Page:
I’d never been injured like this, physically, before. Snowboarding was my first attempt at overt athletic adventure since I became a mom four years ago, and I was a little bit furious and embarrassed I hurt myself doing it. The pain was terrific. It woke me at night and kept me up. I couldn’t move without grimacing. I couldn’t spread peanut butter on bread, slice a pear, lift my boys, play with them in the fresh snow, pet the dogs or do anything but throw all my focus into containing the pain. It reminded me of childbirth, that continuous, all-consuming pain that doesn’t go away until you hold your baby.

When the pain didn’t go away after two days, I knew I needed help. On the third day, an occupational therapist friend, who specializes in shoulders and arms, told me that, based on my impaired range of motion, I needed therapy probably for four to six weeks.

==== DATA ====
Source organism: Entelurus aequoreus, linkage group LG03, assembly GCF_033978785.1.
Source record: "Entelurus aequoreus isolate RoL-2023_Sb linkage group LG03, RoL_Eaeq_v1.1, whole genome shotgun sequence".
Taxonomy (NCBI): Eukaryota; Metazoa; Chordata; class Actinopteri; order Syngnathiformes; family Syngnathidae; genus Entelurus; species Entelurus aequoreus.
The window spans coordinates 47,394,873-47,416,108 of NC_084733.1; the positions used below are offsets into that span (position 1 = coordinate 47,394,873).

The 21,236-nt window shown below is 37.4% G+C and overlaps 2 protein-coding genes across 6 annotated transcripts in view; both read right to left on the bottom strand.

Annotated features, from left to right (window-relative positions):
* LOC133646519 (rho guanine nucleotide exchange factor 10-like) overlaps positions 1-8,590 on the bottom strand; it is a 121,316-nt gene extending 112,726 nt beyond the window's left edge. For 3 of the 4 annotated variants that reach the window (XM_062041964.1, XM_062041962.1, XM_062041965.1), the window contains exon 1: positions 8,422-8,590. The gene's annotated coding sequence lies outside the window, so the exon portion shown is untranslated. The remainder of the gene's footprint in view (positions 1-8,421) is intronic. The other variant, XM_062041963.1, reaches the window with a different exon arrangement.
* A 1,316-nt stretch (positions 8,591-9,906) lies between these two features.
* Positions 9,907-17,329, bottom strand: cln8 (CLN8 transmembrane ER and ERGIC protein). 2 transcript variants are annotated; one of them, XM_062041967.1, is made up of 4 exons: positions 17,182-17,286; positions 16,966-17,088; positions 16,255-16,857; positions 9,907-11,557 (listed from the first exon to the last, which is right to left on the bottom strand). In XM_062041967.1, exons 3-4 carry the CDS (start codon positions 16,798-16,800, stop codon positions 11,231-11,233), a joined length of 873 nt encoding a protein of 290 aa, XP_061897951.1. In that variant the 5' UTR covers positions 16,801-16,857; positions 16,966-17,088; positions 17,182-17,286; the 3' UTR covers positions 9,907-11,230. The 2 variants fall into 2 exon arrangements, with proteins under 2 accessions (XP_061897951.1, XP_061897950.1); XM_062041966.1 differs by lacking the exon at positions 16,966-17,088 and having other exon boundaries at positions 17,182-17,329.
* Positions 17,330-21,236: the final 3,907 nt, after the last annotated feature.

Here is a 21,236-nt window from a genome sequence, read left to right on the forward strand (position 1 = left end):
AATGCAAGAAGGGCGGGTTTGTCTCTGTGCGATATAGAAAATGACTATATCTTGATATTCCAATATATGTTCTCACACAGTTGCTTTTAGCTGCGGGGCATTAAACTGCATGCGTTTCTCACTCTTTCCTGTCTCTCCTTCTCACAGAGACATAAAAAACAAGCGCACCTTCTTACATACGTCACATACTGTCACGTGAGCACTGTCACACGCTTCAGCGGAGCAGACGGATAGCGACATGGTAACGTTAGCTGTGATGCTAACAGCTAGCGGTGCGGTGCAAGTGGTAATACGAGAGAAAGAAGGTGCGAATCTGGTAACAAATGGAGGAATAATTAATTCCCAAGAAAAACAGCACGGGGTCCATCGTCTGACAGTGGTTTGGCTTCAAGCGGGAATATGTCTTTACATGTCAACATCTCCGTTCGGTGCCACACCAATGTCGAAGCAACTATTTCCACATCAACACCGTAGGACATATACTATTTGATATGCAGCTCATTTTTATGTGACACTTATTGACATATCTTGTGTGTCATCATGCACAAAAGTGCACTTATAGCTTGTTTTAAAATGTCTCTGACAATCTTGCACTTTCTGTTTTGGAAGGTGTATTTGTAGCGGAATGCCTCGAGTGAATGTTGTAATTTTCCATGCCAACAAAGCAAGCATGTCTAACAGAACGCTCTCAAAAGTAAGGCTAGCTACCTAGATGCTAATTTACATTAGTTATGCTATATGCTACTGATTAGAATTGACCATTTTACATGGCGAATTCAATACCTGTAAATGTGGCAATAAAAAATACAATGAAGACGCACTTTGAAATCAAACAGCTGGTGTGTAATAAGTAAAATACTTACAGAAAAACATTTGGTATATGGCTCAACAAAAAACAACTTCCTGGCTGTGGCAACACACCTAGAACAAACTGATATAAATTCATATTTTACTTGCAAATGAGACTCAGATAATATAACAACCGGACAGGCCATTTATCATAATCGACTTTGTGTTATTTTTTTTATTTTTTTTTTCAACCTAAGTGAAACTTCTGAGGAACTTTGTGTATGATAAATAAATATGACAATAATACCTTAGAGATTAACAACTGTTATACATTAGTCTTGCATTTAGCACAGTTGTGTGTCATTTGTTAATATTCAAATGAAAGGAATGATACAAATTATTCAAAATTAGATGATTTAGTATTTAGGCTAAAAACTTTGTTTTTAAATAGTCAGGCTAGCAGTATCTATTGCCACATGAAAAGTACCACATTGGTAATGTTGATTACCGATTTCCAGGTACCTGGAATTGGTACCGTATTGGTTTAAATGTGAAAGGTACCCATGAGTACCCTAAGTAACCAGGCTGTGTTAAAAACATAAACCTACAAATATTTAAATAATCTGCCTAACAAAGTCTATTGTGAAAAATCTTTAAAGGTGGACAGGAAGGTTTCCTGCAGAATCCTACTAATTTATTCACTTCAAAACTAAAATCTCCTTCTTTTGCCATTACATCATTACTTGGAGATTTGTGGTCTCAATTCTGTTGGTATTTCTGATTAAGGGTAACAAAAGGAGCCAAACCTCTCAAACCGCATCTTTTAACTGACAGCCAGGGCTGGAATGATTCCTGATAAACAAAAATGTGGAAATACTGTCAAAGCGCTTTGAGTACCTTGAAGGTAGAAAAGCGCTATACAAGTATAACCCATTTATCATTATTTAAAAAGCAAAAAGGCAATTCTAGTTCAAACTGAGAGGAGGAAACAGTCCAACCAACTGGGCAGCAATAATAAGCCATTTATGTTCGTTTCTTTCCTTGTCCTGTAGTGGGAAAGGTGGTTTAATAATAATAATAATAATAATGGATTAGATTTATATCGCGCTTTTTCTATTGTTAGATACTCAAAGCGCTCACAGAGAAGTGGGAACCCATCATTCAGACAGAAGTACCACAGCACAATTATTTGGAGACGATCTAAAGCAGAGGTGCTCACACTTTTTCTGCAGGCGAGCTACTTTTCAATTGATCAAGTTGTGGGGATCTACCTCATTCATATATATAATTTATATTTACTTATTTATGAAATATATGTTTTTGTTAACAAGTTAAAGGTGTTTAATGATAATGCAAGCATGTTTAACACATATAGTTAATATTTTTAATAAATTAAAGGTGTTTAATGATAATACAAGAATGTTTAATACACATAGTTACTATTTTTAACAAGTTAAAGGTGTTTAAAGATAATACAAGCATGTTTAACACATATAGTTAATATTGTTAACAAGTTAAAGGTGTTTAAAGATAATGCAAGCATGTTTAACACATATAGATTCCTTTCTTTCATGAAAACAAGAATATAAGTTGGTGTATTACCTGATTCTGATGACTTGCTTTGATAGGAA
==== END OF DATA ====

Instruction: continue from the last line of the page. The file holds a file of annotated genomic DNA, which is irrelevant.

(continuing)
That same day, I booked it to the office of Dr. Dan Mossell at Mossell Holistic and cried on his table as he dug into the tenderest parts of my distressed rotator cuff—and my memory. Indeed, it appeared I’d been holding onto some issues in my tissues and, while the physical trauma was real, the injury of repetitive falls brought psychological issues to the forefront as well. As is a common experience for anyone attempting to lead a spiritual life, the physical, emotional, psychological and spiritual often end up being connected. (Natch, everything is connected.) Specifically, an old belief surfaced: that my worth in the world hinged on whether I was successful. When I was a swimmer, especially in my teens, I defined myself almost entirely by how I performed in the pool, or by how I failed to perform, and that definition carried me into adulthood. How hard could I work to win enough recognition to prove I was as good as everyone else, maybe even better?